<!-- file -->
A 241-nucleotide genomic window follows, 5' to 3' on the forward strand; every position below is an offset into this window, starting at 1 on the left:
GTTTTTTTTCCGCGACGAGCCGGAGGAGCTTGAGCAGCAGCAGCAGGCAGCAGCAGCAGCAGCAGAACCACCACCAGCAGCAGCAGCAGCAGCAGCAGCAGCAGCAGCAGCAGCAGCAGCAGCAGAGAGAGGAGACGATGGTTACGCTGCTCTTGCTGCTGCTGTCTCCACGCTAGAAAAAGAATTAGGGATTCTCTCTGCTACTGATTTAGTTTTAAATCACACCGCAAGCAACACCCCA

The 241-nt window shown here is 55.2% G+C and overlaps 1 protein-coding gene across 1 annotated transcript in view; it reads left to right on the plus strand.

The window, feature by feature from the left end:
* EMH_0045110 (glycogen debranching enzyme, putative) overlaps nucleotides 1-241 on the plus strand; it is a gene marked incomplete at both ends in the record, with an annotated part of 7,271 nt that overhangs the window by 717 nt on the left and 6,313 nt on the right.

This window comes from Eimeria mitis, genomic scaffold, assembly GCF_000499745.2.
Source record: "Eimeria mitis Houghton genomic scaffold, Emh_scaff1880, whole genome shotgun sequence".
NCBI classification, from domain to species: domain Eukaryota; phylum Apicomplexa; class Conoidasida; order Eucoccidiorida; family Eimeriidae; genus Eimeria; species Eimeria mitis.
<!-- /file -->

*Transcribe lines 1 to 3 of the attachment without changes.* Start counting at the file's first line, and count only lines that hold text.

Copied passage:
A 241-nucleotide genomic window follows, 5' to 3' on the forward strand; every position below is an offset into this window, starting at 1 on the left:
GTTTTTTTTCCGCGACGAGCCGGAGGAGCTTGAGCAGCAGCAGCAGGCAGCAGCAGCAGCAGCAGAACCACCACCAGCAGCAGCAGCAGCAGCAGCAGCAGCAGCAGCAGCAGCAGCAGCAGCAGAGAGAGGAGACGATGGTTACGCTGCTCTTGCTGCTGCTGTCTCCACGCTAGAAAAAGAATTAGGGATTCTCTCTGCTACTGATTTAGTTTTAAATCACACCGCAAGCAACACCCCA

The 241-nt window shown here is 55.2% G+C and overlaps 1 protein-coding gene across 1 annotated transcript in view; it reads left to right on the plus strand.